Juicy Mavs Hazy IPA
Available at: Surreal Brewing
$12.99 per six pack

I do really like the main hop flavor on this one. It has the right mix of citrus and bitter and has been my favorite of the three Surreal products I have tried. However, it really is just that one flavor, so it lacks the complexity of a typical IPA. I’d definitely get this again if it was readily available locally, but I’d probably opt for the Milkshake IPA if I was going to order through the mail.

Partake IPA
Available at: Partake Brewing
$55 per twenty-four pack, includes shipping

This one tastes like a flat grapefruit soda. Not a fan.

Intentional IPA
Available at: Wellbeing Brewing Company
$10.99 per four pack (pints)

I saved the best for last. The Intentional IPA ios now second favorite. Like Athletic Brewing’s “Run Wild” it reminds me of real IPA, though more citrusy and bit lighter.  I also am a big fan that it comes in pint cans. Usually, I do prefer something richer and deeper, especially during a winter’s day, but this is a great option as the summer nears and has become a regular purchase.


Add Birthday Song to Google Contacts R Script

One of my favorite music columns of the past several years is The Number Ones on Stereogum.  The column is reviewing every single Billboard Hot 100 Number of Hit of all time.  I was looking through my contacts and thought it would be nice to know what someone’s #1 Birthday Song was, because that is the type of person I am (mine was Blondie’s “Call Me” – Tom Breihan gave it a 10/10).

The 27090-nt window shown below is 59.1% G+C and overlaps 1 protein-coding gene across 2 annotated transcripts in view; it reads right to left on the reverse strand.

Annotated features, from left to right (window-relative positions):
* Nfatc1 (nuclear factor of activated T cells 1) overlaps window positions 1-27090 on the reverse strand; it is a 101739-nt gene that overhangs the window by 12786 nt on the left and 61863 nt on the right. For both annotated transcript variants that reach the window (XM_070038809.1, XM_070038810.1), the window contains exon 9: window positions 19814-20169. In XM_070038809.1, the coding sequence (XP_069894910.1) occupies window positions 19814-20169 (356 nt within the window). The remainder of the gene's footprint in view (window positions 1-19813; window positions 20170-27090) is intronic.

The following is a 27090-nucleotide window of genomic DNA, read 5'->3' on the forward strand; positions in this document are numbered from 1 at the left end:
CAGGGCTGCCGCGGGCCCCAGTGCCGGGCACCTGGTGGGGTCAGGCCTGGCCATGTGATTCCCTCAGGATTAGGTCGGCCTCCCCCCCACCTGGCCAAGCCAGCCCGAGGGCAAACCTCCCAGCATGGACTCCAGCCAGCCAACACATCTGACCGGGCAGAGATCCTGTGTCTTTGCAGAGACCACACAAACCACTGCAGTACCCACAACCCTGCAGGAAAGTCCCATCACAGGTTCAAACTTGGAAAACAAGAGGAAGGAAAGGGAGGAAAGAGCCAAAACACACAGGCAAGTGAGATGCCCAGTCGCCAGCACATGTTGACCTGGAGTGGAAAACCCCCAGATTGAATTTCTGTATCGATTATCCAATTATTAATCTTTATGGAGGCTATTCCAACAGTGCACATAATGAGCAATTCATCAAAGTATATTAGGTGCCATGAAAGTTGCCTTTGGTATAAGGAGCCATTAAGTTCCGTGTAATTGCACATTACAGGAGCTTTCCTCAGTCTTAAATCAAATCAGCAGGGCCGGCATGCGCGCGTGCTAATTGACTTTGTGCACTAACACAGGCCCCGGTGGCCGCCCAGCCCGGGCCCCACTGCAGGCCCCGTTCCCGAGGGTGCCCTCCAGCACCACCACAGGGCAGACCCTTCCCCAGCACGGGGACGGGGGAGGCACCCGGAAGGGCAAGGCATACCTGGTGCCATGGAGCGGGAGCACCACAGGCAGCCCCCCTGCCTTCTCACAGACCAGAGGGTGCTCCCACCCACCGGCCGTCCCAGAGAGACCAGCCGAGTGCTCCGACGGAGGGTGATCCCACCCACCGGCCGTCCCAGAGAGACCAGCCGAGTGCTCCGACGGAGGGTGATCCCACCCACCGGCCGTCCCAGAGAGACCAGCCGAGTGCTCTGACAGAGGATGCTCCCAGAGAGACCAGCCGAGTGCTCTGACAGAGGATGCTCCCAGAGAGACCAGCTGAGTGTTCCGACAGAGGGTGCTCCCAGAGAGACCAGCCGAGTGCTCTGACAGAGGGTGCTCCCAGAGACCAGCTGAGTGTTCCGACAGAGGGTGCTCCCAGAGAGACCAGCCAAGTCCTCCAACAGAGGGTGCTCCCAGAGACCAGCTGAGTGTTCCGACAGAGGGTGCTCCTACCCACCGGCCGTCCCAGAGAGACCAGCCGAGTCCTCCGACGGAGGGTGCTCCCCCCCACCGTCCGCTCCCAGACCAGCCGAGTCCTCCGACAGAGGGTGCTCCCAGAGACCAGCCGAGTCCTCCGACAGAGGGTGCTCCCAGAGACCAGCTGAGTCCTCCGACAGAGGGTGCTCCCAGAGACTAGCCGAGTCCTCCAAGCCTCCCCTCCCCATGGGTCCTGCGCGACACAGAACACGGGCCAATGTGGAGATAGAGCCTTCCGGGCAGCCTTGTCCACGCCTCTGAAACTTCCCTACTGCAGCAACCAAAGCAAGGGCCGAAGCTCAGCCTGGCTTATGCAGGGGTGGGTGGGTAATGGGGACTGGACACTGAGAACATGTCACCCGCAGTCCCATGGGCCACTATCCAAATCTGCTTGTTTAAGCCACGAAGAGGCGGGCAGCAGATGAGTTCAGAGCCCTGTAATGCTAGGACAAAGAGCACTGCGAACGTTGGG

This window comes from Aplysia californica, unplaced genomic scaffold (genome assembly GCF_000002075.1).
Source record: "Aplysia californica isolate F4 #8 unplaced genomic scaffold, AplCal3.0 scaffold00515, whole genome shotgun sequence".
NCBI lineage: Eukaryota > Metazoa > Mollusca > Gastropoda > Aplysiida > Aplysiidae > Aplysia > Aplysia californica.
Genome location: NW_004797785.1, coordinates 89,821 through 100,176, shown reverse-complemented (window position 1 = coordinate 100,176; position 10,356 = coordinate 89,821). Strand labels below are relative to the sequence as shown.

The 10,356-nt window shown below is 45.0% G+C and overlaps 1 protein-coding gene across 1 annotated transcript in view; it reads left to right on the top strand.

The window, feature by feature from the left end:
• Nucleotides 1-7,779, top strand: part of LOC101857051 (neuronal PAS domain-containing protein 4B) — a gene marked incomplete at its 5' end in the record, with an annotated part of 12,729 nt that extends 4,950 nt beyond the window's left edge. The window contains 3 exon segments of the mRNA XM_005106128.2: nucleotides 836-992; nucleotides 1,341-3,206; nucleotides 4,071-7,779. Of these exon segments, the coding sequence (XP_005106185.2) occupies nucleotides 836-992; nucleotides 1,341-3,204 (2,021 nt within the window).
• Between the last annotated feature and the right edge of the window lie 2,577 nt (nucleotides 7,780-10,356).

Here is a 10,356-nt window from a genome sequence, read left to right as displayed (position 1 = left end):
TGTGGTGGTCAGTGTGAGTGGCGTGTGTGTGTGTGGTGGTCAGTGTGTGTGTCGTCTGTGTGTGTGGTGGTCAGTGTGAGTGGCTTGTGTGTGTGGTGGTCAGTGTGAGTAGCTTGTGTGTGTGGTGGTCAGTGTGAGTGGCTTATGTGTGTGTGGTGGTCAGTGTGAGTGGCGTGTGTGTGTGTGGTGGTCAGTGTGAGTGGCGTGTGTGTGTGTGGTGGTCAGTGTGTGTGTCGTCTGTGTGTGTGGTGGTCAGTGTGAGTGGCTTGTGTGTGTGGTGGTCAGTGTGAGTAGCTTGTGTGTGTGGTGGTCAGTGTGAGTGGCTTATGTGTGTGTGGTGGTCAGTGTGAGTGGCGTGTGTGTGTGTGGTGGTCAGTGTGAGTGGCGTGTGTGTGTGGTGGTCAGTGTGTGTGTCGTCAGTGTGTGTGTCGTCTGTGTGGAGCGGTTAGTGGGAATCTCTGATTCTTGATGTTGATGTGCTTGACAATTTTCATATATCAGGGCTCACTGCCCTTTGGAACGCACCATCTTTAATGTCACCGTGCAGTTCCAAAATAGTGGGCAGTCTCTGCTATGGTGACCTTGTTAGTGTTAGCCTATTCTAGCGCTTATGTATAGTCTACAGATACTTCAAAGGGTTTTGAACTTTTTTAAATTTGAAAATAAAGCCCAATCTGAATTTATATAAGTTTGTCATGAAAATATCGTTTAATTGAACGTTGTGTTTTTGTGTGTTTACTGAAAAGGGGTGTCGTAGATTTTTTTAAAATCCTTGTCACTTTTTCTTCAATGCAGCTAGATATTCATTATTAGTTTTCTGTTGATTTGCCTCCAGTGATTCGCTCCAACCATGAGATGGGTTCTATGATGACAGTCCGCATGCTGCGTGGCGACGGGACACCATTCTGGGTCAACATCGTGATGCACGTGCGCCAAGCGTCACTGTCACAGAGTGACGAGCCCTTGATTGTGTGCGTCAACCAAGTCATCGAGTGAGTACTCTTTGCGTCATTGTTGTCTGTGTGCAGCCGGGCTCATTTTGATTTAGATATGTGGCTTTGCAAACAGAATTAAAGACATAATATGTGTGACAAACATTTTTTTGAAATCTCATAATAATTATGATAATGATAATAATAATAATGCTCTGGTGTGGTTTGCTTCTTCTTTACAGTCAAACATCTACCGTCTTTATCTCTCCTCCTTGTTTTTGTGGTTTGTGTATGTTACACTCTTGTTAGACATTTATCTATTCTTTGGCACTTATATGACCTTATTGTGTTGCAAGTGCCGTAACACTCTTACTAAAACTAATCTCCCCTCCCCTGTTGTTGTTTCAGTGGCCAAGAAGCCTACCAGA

I thought it would be interesting to have that available for my friends and other network folks,  but I would never want to manually add that information.  So using rvest, I threw together a script that takes a csv downloaded from google contacts, finds every entry with a complete birth date (month, date, and year), and adds a custom field with the song’s name and title.  This data is then exported to a new csv. 

One then needs to make a minor edit to the header so that it looks like the next image (the single “.”s need to be replaced with a ” ” and a the “…”s need to be replaced with a ” – “).  Then the file can be re-imported into google contacts.  You then need to run “merge and fix” on all of these “new” contacts and voila you now can tell your friends what their #1 Birthday Song is.

The script is available here.